Who owns DevOps?
There is currently a tension in the DevOps world, between influential purists saying you cannot define, codify, or certify DevOps, and most of the world saying it is bloody well going to anyway if DevOps is to be useful in the mainstream.
While I was at the DevOps Enterprise Summit (DOES) conference in San Francisco last year (superb conference again) I wore a lapel badge indicating the DevOps Foundation certification, for which I am an instructor.
A number of the leading lights in DevOps - the “Illuminati”, the gurus, people I look up to - took exception to me wearing the badge. I'm proud this DevOps movement has such passion but I was quite surprised (and genuinely upset) by the hostility of the resulting conversation.
Here is some of the fallout:
Of course it isn't dying. New certifications are springing up: I count three competing programmes. Demand exceeds supply, and is growing exponentially. Job ads now ask for certification.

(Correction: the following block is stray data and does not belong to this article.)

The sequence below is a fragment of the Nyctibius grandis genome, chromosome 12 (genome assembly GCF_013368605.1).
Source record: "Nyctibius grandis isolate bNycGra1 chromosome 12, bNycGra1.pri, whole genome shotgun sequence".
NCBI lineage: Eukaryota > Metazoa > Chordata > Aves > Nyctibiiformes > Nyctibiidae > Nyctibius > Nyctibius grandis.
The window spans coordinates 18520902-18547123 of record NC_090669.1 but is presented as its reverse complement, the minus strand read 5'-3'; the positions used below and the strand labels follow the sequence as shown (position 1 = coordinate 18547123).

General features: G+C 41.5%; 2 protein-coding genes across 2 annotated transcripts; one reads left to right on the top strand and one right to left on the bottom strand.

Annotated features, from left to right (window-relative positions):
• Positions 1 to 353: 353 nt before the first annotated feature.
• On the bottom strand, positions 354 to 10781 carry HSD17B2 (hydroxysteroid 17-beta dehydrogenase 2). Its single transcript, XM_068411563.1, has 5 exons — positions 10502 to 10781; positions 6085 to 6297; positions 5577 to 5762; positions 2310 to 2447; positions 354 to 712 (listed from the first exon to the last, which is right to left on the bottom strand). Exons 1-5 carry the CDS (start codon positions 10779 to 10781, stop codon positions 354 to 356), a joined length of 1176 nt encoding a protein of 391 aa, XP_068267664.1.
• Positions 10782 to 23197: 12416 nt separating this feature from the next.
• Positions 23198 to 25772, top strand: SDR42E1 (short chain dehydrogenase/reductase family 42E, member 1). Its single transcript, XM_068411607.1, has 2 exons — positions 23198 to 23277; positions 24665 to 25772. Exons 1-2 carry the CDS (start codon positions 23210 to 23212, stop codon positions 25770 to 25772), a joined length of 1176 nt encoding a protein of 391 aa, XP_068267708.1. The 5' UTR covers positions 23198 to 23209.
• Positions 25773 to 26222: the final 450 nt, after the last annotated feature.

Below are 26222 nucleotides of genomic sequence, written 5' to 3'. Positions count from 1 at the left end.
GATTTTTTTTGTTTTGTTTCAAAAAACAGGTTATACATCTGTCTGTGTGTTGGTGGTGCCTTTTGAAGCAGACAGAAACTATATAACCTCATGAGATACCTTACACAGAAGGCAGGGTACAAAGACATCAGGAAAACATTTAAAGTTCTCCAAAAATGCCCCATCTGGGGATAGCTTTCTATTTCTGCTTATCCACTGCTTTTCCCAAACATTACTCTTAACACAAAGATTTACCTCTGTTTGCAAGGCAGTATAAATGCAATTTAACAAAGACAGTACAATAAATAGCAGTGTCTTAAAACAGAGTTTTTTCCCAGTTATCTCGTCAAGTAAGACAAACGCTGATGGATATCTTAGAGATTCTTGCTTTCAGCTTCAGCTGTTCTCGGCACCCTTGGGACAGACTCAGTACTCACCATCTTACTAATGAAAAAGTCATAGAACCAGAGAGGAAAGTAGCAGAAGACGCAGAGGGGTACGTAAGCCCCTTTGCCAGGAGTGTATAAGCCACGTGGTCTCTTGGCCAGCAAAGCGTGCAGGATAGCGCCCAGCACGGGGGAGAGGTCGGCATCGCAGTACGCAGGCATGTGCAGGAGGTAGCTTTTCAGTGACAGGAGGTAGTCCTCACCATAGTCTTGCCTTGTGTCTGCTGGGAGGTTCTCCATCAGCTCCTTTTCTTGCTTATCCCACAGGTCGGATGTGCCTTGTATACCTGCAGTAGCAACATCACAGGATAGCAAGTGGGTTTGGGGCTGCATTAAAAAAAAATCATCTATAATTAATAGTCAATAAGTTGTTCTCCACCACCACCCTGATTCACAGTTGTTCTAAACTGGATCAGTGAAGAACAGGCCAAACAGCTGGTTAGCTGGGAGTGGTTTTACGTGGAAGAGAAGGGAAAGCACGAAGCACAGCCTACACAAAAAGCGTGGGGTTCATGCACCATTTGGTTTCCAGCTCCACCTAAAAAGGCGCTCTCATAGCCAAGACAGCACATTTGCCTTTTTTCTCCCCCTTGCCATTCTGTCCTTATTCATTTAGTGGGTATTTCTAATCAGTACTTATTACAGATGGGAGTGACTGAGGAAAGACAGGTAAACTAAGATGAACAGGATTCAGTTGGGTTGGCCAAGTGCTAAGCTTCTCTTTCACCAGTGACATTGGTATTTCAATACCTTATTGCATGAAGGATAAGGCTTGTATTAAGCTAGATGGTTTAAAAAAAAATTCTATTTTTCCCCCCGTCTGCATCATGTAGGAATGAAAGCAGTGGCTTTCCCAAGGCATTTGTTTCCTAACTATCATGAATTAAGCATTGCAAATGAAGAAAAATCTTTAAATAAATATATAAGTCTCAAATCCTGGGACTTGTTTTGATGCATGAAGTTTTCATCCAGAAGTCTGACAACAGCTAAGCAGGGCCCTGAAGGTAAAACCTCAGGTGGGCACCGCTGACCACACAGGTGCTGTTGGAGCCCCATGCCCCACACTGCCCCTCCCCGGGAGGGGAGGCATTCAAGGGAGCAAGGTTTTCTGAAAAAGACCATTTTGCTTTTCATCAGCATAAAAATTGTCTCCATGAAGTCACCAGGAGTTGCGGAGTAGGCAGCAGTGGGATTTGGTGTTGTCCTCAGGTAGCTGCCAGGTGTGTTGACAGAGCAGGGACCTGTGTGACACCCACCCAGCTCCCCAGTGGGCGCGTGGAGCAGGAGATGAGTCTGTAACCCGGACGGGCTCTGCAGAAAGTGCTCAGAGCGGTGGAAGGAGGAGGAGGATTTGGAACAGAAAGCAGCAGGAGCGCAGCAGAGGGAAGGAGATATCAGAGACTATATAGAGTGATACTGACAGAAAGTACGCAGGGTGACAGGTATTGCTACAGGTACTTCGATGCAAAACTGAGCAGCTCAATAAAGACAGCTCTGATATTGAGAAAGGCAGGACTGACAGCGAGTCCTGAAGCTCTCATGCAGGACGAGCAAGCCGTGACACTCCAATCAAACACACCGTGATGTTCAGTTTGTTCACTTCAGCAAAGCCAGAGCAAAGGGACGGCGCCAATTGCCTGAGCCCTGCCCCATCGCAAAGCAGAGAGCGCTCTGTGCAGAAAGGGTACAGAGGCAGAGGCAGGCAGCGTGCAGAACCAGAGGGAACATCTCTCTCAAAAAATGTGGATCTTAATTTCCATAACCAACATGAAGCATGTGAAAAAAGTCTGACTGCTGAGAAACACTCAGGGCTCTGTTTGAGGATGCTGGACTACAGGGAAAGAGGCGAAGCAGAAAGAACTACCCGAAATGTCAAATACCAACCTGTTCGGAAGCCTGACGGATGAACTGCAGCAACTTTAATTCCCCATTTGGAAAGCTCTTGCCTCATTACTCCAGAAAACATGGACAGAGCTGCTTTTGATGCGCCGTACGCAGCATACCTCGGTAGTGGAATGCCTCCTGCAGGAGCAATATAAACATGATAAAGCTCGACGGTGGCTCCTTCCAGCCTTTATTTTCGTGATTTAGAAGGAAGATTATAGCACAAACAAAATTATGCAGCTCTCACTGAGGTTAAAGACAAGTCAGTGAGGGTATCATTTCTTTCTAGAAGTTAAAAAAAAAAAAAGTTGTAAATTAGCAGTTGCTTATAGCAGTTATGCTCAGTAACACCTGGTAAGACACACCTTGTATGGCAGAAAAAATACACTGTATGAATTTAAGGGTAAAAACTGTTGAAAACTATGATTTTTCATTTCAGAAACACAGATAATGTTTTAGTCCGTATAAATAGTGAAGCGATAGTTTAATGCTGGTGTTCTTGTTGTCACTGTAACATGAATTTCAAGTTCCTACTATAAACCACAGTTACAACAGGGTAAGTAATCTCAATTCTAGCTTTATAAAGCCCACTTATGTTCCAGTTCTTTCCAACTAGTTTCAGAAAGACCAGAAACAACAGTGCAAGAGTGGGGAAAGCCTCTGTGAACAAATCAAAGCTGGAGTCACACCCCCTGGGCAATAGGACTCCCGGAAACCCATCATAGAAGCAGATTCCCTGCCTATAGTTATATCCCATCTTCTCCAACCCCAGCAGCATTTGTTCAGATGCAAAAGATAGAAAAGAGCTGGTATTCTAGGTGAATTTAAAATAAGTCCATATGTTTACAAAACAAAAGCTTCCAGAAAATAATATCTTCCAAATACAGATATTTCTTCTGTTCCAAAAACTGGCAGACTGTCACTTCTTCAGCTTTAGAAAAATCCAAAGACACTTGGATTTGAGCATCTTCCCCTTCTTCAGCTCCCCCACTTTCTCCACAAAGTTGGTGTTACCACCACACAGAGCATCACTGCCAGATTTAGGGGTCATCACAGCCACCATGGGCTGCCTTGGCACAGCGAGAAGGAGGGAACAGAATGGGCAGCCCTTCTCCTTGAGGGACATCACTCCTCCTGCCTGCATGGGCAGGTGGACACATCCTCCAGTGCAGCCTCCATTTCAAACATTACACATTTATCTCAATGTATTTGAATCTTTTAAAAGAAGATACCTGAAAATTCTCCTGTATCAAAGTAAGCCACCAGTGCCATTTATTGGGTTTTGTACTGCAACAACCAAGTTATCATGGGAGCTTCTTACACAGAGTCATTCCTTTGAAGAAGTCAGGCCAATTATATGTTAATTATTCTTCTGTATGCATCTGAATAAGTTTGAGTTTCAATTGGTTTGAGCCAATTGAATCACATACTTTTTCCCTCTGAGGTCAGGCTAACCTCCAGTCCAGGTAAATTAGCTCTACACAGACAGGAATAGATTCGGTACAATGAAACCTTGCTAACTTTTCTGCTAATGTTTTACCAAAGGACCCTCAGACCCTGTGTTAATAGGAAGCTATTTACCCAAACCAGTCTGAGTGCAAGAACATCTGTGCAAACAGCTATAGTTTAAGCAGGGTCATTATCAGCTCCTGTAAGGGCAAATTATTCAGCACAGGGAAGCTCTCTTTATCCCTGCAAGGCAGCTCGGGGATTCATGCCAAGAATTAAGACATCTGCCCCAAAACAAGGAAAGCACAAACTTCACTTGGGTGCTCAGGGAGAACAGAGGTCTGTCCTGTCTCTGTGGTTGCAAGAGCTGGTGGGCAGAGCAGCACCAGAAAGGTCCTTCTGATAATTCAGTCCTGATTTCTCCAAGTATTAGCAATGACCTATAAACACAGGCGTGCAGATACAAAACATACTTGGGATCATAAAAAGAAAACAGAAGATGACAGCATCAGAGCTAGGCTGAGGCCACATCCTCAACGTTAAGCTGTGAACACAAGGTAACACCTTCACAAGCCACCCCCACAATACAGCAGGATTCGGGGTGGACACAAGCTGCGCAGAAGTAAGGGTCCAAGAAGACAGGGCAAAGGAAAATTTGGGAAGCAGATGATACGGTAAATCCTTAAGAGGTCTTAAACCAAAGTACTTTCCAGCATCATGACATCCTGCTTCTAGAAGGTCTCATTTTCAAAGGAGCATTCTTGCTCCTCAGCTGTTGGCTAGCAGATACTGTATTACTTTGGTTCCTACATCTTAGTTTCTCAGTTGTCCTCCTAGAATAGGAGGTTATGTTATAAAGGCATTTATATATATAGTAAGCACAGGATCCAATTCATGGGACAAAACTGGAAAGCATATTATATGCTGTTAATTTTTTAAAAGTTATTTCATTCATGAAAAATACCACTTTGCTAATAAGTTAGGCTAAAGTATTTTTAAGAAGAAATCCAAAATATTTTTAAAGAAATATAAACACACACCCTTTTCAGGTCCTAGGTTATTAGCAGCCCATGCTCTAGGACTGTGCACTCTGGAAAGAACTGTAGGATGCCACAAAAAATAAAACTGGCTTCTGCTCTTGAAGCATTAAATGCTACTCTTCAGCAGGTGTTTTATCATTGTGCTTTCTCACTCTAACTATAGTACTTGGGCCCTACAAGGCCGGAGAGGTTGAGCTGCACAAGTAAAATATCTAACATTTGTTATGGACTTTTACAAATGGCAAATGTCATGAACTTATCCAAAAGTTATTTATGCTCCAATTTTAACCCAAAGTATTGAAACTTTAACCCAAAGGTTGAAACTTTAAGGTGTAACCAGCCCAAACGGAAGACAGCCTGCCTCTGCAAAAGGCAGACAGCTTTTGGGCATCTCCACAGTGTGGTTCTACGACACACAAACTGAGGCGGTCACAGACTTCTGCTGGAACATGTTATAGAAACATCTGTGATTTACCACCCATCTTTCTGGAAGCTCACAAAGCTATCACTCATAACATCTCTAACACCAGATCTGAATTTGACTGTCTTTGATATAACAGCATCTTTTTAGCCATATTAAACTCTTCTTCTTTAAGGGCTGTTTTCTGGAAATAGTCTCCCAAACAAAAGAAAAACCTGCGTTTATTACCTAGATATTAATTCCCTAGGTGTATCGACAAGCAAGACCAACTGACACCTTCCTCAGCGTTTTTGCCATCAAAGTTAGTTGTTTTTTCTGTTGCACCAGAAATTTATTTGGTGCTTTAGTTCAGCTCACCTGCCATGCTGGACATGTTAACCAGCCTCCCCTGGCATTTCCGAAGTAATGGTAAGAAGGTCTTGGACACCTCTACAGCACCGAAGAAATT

When the originators of DevOps - the Illuminati - created the initial ideas, they chose not to create any of
- Governing body
- Body of knowledge
They had the opportunity to manage DevOps at this time and chose not to. They threw Devops to the wind, put it into the public domain, set it free.
As a result DevOps belongs to the people. DevOps is what the community says it is.
If the community want certification then there will be certification - somebody will meet that need. If they want to define DevOps roles and job descriptions, someone will do it (I bet SFIA will).
If they want a DevOps maturity model or software compliance assessment, they can have one.
If ISO want to make a DevOps standard they can.
If the vendors say they have DevOps in a box then they have DevOps in a box no matter how much we laugh at that idea.
If, say, Axelos decides to produce the sixth ITIL book called Continuous Service(TM) codifying DevOps that would be interesting (although they say they won't).
Or if DASA (the DevOps and Agile Skills Association) or the DevOps Institute were to produce books to accompany their training.
Or Microsoft updated MOF.
I understand this core coterie of DevOps originators has the influence